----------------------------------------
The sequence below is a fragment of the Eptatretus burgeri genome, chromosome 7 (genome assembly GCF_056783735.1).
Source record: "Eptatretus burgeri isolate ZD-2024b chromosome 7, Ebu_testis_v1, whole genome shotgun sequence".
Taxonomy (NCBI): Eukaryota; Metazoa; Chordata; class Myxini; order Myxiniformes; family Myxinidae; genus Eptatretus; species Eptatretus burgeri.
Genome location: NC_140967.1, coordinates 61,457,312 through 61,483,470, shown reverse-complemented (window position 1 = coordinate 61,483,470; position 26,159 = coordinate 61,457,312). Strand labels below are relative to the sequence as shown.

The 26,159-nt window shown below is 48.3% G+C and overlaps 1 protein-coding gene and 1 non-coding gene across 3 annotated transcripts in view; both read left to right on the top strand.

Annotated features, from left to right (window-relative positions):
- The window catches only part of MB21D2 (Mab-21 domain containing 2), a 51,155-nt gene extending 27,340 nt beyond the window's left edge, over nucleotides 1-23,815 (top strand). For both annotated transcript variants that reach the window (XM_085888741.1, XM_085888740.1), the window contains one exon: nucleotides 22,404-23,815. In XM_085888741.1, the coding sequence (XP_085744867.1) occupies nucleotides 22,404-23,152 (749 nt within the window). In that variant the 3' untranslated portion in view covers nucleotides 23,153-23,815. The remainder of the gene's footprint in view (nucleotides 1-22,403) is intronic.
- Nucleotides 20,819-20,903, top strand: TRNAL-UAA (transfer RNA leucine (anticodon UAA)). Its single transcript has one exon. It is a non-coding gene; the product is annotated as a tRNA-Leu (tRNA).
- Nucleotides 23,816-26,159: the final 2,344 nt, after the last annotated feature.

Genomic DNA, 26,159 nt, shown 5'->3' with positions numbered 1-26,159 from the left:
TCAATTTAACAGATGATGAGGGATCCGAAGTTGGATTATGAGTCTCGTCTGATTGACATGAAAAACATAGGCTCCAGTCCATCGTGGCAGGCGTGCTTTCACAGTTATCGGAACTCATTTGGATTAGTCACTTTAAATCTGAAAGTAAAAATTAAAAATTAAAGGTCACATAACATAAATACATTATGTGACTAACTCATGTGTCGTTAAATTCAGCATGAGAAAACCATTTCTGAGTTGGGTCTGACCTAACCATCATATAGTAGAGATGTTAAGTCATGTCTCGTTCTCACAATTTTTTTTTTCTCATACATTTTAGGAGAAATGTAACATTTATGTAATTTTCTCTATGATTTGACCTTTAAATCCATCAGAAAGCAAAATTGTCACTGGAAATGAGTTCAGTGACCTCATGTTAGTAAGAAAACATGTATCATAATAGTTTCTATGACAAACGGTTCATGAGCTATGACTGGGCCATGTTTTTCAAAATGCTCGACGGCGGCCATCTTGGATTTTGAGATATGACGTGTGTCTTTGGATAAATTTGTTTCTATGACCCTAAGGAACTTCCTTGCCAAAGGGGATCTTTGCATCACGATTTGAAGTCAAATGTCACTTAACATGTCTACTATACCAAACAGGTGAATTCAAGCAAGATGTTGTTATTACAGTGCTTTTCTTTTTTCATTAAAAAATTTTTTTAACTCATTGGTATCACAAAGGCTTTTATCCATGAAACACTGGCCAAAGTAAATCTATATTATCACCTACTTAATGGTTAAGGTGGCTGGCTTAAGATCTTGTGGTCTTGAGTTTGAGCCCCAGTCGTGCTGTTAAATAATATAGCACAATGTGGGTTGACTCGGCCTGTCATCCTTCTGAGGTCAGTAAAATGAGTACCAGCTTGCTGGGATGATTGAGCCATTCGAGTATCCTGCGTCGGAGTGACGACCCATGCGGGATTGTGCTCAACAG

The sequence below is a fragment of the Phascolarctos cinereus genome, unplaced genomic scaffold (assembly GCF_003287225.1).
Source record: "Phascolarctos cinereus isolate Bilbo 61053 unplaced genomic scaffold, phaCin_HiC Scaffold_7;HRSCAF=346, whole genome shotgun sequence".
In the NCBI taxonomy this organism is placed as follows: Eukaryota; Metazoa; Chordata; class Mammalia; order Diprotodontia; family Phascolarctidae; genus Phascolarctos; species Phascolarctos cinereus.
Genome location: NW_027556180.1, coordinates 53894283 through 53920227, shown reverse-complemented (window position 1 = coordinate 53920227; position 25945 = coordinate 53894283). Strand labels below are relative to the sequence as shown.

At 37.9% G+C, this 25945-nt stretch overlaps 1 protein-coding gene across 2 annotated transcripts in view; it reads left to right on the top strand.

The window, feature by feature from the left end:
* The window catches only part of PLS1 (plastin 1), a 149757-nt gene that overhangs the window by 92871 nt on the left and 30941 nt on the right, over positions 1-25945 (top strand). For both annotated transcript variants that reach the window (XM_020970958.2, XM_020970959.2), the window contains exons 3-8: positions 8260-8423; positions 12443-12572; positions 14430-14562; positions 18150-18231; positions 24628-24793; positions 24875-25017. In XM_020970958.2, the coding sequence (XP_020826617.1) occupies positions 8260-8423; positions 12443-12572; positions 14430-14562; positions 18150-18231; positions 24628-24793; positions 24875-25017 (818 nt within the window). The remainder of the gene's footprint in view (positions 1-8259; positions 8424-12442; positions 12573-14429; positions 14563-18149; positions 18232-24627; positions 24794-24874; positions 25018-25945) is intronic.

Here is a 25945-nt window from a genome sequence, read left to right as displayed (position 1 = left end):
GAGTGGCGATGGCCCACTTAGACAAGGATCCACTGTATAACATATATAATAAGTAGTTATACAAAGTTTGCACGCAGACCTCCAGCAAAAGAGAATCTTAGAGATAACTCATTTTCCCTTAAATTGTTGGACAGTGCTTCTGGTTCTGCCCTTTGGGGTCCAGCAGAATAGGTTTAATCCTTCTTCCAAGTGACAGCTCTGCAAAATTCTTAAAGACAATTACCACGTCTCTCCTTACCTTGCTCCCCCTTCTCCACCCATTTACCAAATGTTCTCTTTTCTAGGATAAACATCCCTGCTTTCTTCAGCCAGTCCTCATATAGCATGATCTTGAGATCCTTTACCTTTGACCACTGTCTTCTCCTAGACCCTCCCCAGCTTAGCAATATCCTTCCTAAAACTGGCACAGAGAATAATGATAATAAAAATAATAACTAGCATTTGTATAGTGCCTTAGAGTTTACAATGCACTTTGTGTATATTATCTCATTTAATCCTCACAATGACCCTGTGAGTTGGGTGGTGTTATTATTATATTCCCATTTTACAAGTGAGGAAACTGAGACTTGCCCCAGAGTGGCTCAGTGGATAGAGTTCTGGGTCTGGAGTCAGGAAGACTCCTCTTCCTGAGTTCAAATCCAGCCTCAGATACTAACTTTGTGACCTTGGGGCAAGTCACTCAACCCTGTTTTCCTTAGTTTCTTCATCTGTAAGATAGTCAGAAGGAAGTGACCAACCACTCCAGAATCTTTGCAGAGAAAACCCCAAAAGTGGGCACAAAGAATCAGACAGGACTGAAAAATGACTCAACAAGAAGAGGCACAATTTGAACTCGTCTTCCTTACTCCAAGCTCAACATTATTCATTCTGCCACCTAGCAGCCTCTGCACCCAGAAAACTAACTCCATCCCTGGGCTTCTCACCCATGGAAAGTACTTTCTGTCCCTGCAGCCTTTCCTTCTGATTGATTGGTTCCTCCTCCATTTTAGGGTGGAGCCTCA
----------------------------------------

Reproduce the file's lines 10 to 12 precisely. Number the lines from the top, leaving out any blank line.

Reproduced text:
Genomic DNA, 26,159 nt, shown 5'->3' with positions numbered 1-26,159 from the left:
TCAATTTAACAGATGATGAGGGATCCGAAGTTGGATTATGAGTCTCGTCTGATTGACATGAAAAACATAGGCTCCAGTCCATCGTGGCAGGCGTGCTTTCACAGTTATCGGAACTCATTTGGATTAGTCACTTTAAATCTGAAAGTAAAAATTAAAAATTAAAGGTCACATAACATAAATACATTATGTGACTAACTCATGTGTCGTTAAATTCAGCATGAGAAAACCATTTCTGAGTTGGGTCTGACCTAACCATCATATAGTAGAGATGTTAAGTCATGTCTCGTTCTCACAATTTTTTTTTTCTCATACATTTTAGGAGAAATGTAACATTTATGTAATTTTCTCTATGATTTGACCTTTAAATCCATCAGAAAGCAAAATTGTCACTGGAAATGAGTTCAGTGACCTCATGTTAGTAAGAAAACATGTATCATAATAGTTTCTATGACAAACGGTTCATGAGCTATGACTGGGCCATGTTTTTCAAAATGCTCGACGGCGGCCATCTTGGATTTTGAGATATGACGTGTGTCTTTGGATAAATTTGTTTCTATGACCCTAAGGAACTTCCTTGCCAAAGGGGATCTTTGCATCACGATTTGAAGTCAAATGTCACTTAACATGTCTACTATACCAAACAGGTGAATTCAAGCAAGATGTTGTTATTACAGTGCTTTTCTTTTTTCATTAAAAAATTTTTTTAACTCATTGGTATCACAAAGGCTTTTATCCATGAAACACTGGCCAAAGTAAATCTATATTATCACCTACTTAATGGTTAAGGTGGCTGGCTTAAGATCTTGTGGTCTTGAGTTTGAGCCCCAGTCGTGCTGTTAAATAATATAGCACAATGTGGGTTGACTCGGCCTGTCATCCTTCTGAGGTCAGTAAAATGAGTACCAGCTTGCTGGGATGATTGAGCCATTCGAGTATCCTGCGTCGGAGTGACGACCCATGCGGGATTGTGCTCAACAG

The sequence below is a fragment of the Phascolarctos cinereus genome, unplaced genomic scaffold (assembly GCF_003287225.1).